Garmin Edge 520 review

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THE GOOD: Accurately measures speed, distance, route and altitude of your rides with GPS. Water-resistant. Long battery life. Can display phone notifications. Automatically uploads workouts.

THE BAD: Doesn’t work with Bluetooth accessories. No Wi-Fi or turn-by-turn navigation. Screen can be difficult to see in direct sunlight. The interface is confusing to navigate.

THE BOTTOM LINE: Accurate, full of features and supporting a ton of accessories, the Garmin Edge 520 is a great GPS bike computer for competitive riders.

Every GPS bike computer can track your route and measure the speed and distance of your ride. The Polar M450 and the Garmin Edge 25 are two of our favorites for beginners. You could even use your phone and an app like Strava or MapMyRide to achieve this.


But if you’re serious about biking, you need to consider the Garmin Edge 520. It’s got a ton of features high-end riders would like, such as tracking functional threshold power (the maximum power you can sustain for an hour), estimating your VO2 Max and providing recommendations on how long it will take your body to recover from a ride. They definitely matter for me.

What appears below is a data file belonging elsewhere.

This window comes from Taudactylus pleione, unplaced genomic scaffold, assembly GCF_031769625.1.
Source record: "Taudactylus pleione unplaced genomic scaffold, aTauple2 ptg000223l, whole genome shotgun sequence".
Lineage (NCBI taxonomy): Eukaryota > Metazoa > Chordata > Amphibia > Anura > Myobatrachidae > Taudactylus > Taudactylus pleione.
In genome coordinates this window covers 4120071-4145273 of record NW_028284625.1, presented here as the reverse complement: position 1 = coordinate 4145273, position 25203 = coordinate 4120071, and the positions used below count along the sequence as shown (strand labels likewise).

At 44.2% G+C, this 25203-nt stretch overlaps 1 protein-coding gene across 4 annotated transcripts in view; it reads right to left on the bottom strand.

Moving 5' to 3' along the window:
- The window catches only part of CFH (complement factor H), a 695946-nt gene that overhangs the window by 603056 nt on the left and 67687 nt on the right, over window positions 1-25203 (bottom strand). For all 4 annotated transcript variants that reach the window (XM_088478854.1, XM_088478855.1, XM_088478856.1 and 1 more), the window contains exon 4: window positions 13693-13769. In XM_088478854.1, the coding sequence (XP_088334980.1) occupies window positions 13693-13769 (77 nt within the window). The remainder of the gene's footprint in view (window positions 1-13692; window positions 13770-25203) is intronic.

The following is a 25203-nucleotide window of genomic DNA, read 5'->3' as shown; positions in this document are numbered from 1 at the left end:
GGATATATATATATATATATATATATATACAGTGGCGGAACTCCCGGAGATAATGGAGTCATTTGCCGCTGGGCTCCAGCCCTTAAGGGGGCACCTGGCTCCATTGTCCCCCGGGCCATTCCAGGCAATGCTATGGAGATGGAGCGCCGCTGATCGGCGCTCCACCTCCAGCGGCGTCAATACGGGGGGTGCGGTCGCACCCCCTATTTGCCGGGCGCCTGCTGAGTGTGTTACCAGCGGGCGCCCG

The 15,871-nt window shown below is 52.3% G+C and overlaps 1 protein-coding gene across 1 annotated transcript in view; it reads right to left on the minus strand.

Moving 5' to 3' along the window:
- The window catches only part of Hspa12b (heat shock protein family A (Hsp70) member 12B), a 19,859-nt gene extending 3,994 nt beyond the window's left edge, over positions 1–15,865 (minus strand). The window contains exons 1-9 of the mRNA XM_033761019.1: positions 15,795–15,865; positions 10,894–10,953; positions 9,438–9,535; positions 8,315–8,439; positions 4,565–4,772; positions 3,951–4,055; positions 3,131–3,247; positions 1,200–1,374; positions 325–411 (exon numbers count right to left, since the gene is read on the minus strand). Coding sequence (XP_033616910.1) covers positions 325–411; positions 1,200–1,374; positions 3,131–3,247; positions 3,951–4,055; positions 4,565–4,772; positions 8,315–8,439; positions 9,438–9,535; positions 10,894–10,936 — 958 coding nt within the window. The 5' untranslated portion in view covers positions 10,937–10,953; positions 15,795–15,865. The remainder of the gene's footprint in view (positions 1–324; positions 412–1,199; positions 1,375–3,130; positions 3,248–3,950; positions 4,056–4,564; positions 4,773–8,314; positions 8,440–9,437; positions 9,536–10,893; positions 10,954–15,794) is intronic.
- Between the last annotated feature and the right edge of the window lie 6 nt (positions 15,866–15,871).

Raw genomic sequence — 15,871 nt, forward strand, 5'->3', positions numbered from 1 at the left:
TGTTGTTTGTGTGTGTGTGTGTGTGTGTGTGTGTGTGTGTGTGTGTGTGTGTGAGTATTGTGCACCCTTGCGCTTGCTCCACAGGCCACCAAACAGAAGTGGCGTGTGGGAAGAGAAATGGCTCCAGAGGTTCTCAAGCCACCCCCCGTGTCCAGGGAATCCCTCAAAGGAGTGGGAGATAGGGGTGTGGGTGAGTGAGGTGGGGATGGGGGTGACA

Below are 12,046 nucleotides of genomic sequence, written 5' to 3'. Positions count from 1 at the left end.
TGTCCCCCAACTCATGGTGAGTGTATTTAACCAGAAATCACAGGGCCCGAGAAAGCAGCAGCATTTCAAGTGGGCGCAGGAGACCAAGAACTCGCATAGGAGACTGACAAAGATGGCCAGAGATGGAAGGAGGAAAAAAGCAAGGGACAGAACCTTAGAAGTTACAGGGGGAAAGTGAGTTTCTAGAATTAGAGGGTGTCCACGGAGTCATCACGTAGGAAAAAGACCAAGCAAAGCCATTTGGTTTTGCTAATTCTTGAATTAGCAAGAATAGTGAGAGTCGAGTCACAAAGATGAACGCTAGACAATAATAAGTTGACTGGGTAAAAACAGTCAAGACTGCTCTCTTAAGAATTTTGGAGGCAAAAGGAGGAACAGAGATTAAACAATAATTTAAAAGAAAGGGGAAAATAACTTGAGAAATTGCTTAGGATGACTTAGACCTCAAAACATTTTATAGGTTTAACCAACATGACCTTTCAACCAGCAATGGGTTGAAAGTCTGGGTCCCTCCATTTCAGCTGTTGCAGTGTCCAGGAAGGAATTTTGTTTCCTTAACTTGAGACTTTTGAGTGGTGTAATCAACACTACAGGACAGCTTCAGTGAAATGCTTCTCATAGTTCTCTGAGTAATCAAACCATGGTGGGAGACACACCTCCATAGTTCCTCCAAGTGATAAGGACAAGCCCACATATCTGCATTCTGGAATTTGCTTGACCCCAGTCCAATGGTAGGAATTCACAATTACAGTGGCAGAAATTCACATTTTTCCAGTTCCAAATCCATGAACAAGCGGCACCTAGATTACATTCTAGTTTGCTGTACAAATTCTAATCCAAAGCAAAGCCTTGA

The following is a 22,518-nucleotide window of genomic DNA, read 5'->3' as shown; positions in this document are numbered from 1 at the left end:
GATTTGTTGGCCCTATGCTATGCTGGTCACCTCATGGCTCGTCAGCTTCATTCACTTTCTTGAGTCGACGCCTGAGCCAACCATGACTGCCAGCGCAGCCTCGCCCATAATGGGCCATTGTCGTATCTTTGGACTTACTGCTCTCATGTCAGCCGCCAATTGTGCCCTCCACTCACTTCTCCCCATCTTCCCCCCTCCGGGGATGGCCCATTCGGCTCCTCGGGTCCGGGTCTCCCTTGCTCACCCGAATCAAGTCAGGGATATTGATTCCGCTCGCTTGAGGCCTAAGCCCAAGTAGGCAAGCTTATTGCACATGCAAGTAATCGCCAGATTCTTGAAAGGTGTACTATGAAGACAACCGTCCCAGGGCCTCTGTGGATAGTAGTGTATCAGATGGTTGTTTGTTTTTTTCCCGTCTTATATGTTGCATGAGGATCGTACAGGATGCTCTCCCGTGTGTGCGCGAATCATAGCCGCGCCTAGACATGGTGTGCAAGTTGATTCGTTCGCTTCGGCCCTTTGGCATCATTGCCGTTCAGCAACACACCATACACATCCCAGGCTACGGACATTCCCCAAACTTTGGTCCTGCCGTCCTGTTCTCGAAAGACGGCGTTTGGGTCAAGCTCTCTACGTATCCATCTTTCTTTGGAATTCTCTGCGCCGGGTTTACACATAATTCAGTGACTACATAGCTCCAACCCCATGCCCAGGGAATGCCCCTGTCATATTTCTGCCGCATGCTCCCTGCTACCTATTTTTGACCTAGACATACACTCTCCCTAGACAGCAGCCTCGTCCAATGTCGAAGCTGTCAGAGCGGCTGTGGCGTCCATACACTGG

Other performance-oriented features include the ability to connect to Shimano Di2 electronic shifters and record gear changes, as well as integration with Strava to show on-device Segments in real time. There’s also support for ANT+ to pair with accessories (including Garmin’s Vector power pedals andrear-view radar system), as well as ANT+ FE-C, which allows the 520 to control smart bike trainers. In short, the Edge 520 allows a lot of flexibility with accessories, although it won’t work with Bluetooth heart-rate monitors.